Old sewing patterns can be pretty darn cool.

So you know how the other night the issue of the colour of a dress – was it blue and black, or gold and white? – broke the internet? (You don’t? Ah, well – here’s a summary of that whole thing.) Anyway, today the internet seems to be focusing (albeit with not quite the same intensity) on vintage sewing patterns. Specifically, a vintage sewing pattern that dances, the one you see at the top of this post and that you are probably mesmerized by even as you read my deathless prose.

I had to laugh when I saw this viral GIF, not just because it’s funny – I mean, get a load of the gal in the grey pantsuit in the rear, bobbing her head as her friend (or is it her secret enemy?) rocks out – but because I have a quiet fondness for vintage sewing patterns.

Why? Who knows? I’ve never done any sewing, except when I absolutely had to because of being in Mrs. Meraw’s home-ec class at Centre Hastings Secondary School in Madoc, back in the days when I was a young teenager here at the Manse in Queensborough; or being in Isabella Sager‘s 4-H sewing club in those same years of my youth. (And I should add, by the way, that I was terrible at it.)

I think, though, that I like those vintage colourful illustrated envelopes containing the patterns for making your own clothes because they remind me of those days of my youth, and of going to Stickwood’s dry-goods store in Madoc – upstairs, where the fabric and the notions and the pattern books were. You’d look through the huge, glossy pattern books and see all kinds of fashionable things worn by svelte models, and then you’d buy your pattern in an envelope, and you’d take it home, and if you were me, you’d make something that looked nothing like the glossy photo that had first attracted your attention. But what the heck.

Since Raymond and I bought the Manse and started visiting local auctions and yard sales and thrift shops in search of vintage treasures, I’ve picked up a few of those old pattern packets; here’s one of them, which I think is particularly classic because of the barbecue theme. Imagine: sewing all your own barbecue aprons, for both the gals and the guys!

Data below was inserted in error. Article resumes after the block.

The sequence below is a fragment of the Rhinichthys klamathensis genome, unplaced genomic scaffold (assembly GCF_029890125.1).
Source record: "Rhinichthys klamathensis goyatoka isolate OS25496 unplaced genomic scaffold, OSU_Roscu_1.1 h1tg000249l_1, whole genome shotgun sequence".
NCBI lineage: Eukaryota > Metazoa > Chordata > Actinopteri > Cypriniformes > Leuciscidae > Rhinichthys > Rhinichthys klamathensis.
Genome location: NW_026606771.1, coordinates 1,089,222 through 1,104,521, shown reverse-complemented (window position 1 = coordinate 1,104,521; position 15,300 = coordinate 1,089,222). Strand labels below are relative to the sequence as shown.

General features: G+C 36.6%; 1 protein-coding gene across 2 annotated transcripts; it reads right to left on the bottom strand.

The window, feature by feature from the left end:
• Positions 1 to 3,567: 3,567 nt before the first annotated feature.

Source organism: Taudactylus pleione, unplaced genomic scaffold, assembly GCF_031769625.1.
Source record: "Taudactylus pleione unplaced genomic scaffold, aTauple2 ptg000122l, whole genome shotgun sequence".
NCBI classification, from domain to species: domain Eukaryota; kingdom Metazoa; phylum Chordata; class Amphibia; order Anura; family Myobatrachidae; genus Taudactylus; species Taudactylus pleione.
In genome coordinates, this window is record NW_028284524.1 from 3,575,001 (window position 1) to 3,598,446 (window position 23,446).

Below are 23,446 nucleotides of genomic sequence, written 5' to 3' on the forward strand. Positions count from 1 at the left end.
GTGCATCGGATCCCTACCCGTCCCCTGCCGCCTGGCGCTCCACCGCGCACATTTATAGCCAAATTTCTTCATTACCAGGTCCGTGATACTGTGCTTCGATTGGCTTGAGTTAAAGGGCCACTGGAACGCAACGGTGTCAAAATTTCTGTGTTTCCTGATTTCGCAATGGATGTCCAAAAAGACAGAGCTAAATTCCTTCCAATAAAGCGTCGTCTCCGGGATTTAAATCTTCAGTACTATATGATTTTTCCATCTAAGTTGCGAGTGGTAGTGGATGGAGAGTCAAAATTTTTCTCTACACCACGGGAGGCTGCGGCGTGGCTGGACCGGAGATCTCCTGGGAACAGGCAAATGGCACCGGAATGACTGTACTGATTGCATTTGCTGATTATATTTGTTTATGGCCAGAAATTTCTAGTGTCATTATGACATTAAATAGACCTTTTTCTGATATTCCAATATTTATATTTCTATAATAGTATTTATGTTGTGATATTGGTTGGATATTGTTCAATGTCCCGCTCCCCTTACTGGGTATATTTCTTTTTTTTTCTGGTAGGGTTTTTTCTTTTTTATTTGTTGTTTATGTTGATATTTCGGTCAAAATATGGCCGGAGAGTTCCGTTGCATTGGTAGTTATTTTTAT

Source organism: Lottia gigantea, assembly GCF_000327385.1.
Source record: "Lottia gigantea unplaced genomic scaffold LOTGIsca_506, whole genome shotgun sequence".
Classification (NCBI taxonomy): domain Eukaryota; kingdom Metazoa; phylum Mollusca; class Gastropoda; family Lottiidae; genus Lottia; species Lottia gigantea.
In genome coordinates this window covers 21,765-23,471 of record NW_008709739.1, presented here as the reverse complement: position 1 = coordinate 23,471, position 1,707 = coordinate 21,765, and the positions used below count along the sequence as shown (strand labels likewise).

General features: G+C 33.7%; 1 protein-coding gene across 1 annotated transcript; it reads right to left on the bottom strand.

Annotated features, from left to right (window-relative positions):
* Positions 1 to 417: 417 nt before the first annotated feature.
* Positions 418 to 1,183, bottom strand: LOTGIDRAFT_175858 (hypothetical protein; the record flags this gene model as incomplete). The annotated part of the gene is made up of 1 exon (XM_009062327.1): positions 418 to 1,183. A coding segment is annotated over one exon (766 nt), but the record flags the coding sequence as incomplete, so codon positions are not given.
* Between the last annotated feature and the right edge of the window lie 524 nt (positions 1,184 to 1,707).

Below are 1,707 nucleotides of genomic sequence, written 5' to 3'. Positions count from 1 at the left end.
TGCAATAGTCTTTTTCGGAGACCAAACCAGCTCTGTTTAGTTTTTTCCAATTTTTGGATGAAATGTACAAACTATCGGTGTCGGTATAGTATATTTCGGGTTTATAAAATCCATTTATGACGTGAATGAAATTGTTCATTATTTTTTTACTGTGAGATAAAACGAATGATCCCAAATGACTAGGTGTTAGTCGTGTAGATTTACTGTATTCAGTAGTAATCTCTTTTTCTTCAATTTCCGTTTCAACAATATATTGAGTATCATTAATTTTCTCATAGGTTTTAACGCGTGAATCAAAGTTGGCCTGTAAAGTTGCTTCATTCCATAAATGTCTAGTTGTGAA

Simplicity barbecue

And given my fondness for these old patterns from Simplicity and Butterick and McCall’s and Vogue (those last being the supremely fancy ones, of course), you can imagine how tickled I was to find the dancing pattern all over the internet today.

And doubly tickled to come across something brilliant called Pattern Behavior on tumblr (if you don’t know what tumblr is, don’t worry; it doesn’t matter a bit) featuring not only vintage patterns but hilarious captions beneath each one. A few examples:

Pattern Behavior 1 Pattern Behavior 2 Pattern Behavior 3 Pattern Behavior 4 Pattern Behavior 5

Really, I think it’s quite splendid that the internet has discovered the joy of vintage patterns. And on that note, let me leave you with another dancing one, straight out of the early 1980s, I would say. Take it away, ladies:


2 thoughts on “Old sewing patterns can be pretty darn cool.

  1. Katherine, I LOVE this post! I too have always loved sewing patterns (more than sewing) and remember the gap between promise and product. The thingy I sewed never resembled the picture; I never radiated the self-assurance and flair of the model. And now I have to face the fact that I couldn’t do those dance moves either! I love this animated pattern meme (how DO they do it?) And I enjoy seeing the retro styles reappearing in current pattern catalogues (with the original ‘cover’ art) – and among a wide circle of re-users.

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